NI to Supply Infrastructure for DARPA's Spectrum Collaboration Challenge

NI has announced a collaboration with DARPA to supply core infrastructure for a path-breaking channel emulation testbed, called Colosseum, which will play a central role in the DARPA Spectrum Collaboration Challenge. NI will provide USRP software defined radios (SDRs) that support a wide variety of open source and proprietary tool flows including GNU Radio, RFNoC and LabVIEW system design software.

The Colosseum channel emulation testbed supports up to 256-by-256-channel, real-time channel emulation, calculating more than 65,000 channel interactions at up to 80 MHz of real-time bandwidth per channel. The testbed, based on the USRP X310 software defined radios and NI ATCA-3671 high-performance FPGA processing system, will be housed at the Johns Hopkins University Applied Physics Laboratory in Laurel, Md., and will be accessible remotely for next-generation wireless research. The testbed will provide a level playing field for the three-year competition with winning teams vying for a total of $3.75 M in prize money from DARPA.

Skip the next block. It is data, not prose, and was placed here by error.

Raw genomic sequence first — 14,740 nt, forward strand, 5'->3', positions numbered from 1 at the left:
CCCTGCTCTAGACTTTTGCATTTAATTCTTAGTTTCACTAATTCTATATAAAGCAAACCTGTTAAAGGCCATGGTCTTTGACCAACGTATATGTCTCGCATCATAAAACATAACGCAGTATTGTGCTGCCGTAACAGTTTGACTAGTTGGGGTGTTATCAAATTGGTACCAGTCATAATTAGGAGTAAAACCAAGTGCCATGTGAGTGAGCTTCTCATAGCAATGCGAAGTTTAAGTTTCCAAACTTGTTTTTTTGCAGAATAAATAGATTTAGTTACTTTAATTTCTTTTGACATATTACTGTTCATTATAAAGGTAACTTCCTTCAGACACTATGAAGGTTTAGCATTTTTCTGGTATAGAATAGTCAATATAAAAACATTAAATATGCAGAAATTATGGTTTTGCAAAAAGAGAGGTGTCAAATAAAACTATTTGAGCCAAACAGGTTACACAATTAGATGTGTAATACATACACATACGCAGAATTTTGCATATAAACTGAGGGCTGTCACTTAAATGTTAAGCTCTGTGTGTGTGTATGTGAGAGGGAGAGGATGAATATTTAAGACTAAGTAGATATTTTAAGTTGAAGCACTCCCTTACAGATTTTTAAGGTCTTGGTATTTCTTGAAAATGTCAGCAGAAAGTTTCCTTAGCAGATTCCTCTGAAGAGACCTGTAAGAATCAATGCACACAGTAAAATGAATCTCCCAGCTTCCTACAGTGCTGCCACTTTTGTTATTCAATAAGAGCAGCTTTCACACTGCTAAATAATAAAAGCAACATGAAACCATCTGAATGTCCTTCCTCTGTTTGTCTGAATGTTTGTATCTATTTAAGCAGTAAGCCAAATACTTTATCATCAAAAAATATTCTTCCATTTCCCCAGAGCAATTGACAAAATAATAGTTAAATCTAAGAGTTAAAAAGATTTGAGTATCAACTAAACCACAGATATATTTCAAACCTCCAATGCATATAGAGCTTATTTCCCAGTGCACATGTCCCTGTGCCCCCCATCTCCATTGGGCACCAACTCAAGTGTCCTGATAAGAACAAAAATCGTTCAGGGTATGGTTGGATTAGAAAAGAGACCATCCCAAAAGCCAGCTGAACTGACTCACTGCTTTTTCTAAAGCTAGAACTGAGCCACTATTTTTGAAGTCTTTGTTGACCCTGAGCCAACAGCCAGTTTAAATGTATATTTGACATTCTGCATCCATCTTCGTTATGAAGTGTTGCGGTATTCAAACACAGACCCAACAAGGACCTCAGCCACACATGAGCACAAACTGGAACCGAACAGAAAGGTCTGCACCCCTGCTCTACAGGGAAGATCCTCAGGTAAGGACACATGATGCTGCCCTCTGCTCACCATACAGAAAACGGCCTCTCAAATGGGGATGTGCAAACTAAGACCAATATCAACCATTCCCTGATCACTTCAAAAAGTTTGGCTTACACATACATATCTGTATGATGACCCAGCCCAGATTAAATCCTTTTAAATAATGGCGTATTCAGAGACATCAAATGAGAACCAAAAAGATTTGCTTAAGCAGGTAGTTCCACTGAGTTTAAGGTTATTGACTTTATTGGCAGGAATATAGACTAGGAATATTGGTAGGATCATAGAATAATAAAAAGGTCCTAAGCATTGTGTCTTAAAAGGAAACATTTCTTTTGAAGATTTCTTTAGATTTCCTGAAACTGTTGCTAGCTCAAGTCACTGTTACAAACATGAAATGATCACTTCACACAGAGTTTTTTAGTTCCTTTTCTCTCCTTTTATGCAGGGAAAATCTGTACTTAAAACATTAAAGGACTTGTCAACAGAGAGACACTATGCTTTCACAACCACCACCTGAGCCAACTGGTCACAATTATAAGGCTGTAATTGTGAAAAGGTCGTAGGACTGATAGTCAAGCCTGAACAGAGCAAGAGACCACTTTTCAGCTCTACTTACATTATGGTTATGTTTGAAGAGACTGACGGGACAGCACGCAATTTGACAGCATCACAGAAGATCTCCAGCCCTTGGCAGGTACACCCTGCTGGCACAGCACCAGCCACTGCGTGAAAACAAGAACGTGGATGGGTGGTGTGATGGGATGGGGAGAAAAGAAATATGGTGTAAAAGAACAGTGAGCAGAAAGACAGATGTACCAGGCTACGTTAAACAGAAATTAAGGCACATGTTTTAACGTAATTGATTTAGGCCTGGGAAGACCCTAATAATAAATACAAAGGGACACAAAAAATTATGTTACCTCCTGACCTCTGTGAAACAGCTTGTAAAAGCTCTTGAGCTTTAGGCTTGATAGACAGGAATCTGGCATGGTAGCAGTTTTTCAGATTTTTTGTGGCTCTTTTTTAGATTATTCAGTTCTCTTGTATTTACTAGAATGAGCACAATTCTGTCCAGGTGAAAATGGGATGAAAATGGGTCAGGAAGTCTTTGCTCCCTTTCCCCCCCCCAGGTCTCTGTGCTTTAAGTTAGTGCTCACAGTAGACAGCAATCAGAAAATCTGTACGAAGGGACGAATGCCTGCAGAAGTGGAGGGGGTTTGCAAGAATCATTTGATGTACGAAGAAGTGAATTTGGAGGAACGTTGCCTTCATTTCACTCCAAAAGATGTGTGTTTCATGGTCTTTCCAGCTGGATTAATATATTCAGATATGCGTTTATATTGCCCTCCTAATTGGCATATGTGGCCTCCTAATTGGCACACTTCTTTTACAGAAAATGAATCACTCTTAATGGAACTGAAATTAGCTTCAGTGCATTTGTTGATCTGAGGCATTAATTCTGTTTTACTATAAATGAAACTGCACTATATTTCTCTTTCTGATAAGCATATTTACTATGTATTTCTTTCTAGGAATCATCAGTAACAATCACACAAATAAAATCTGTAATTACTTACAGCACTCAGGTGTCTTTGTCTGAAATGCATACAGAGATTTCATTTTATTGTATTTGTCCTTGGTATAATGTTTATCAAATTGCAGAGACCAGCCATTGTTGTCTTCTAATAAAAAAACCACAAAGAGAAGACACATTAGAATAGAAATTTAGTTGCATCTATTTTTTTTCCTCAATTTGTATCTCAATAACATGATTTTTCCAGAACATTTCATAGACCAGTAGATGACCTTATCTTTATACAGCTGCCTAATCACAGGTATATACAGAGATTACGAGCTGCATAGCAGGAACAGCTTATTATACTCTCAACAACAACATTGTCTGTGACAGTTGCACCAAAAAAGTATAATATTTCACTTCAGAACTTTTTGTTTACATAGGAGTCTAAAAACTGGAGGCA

The Colosseum testbed will allow researchers to evaluate the performance of their designs to enable more reliable communications in many types of environments including the wireless conditions of a busy city neighborhood or in defense situations.

DARPA's Spectrum Collaboration Challenge is an initiative designed to ensure that the exponentially growing number of military and civilian wireless devices will have full access to the increasingly crowded electromagnetic spectrum. The competition will unfold in three year-long phases beginning in 2017 and finishing, for those teams that survive the two Preliminary Events, in a high-profile Championship Event in late 2019. The team whose advanced, software-defined radios collaborate most effectively with a diversity of simultaneously operating radios in a manner that optimizes spectrum usage for the entire communicating ensemble will walk away with a grand prize of $2 million. The teams that rank as the second and third best collaborators will take home $1 million and $750,000, respectively.

Find more information on the DARPA Spectrum Collaboration Challenge, click here.